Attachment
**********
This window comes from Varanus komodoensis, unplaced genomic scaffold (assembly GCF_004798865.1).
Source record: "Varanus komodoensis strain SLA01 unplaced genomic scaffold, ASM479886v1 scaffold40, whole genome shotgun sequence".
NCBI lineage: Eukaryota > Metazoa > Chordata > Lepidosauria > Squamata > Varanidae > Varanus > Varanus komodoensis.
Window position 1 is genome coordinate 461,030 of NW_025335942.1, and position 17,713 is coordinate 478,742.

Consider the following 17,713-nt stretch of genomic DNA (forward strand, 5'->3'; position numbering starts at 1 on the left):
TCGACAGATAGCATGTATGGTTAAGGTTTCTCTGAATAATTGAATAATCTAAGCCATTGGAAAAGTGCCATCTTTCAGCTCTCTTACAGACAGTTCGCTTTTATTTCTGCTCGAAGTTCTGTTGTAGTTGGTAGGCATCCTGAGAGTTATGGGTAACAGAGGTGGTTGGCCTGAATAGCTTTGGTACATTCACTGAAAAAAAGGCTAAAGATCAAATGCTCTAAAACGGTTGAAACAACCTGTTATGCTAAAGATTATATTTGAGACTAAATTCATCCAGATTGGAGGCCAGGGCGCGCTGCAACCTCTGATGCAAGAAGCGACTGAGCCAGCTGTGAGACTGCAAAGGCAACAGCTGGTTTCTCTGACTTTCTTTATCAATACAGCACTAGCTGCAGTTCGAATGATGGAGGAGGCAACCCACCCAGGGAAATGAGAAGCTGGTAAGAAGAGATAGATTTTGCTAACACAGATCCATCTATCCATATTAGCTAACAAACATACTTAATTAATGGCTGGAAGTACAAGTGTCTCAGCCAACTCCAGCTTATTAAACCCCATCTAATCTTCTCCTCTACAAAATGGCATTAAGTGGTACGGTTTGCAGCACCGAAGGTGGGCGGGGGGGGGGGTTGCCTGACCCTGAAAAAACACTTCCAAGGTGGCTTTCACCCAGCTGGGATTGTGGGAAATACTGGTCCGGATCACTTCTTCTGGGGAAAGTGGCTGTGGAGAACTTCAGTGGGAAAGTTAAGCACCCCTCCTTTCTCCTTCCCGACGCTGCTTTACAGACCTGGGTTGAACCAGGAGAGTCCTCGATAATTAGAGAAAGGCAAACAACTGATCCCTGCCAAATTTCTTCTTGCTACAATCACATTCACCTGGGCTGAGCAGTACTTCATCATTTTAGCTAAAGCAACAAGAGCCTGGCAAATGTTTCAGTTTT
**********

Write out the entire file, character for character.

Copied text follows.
This window comes from Varanus komodoensis, unplaced genomic scaffold (assembly GCF_004798865.1).
Source record: "Varanus komodoensis strain SLA01 unplaced genomic scaffold, ASM479886v1 scaffold40, whole genome shotgun sequence".
NCBI lineage: Eukaryota > Metazoa > Chordata > Lepidosauria > Squamata > Varanidae > Varanus > Varanus komodoensis.
Window position 1 is genome coordinate 461,030 of NW_025335942.1, and position 17,713 is coordinate 478,742.

Consider the following 17,713-nt stretch of genomic DNA (forward strand, 5'->3'; position numbering starts at 1 on the left):
TCGACAGATAGCATGTATGGTTAAGGTTTCTCTGAATAATTGAATAATCTAAGCCATTGGAAAAGTGCCATCTTTCAGCTCTCTTACAGACAGTTCGCTTTTATTTCTGCTCGAAGTTCTGTTGTAGTTGGTAGGCATCCTGAGAGTTATGGGTAACAGAGGTGGTTGGCCTGAATAGCTTTGGTACATTCACTGAAAAAAAGGCTAAAGATCAAATGCTCTAAAACGGTTGAAACAACCTGTTATGCTAAAGATTATATTTGAGACTAAATTCATCCAGATTGGAGGCCAGGGCGCGCTGCAACCTCTGATGCAAGAAGCGACTGAGCCAGCTGTGAGACTGCAAAGGCAACAGCTGGTTTCTCTGACTTTCTTTATCAATACAGCACTAGCTGCAGTTCGAATGATGGAGGAGGCAACCCACCCAGGGAAATGAGAAGCTGGTAAGAAGAGATAGATTTTGCTAACACAGATCCATCTATCCATATTAGCTAACAAACATACTTAATTAATGGCTGGAAGTACAAGTGTCTCAGCCAACTCCAGCTTATTAAACCCCATCTAATCTTCTCCTCTACAAAATGGCATTAAGTGGTACGGTTTGCAGCACCGAAGGTGGGCGGGGGGGGGGGTTGCCTGACCCTGAAAAAACACTTCCAAGGTGGCTTTCACCCAGCTGGGATTGTGGGAAATACTGGTCCGGATCACTTCTTCTGGGGAAAGTGGCTGTGGAGAACTTCAGTGGGAAAGTTAAGCACCCCTCCTTTCTCCTTCCCGACGCTGCTTTACAGACCTGGGTTGAACCAGGAGAGTCCTCGATAATTAGAGAAAGGCAAACAACTGATCCCTGCCAAATTTCTTCTTGCTACAATCACATTCACCTGGGCTGAGCAGTACTTCATCATTTTAGCTAAAGCAACAAGAGCCTGGCAAATGTTTCAGTTTT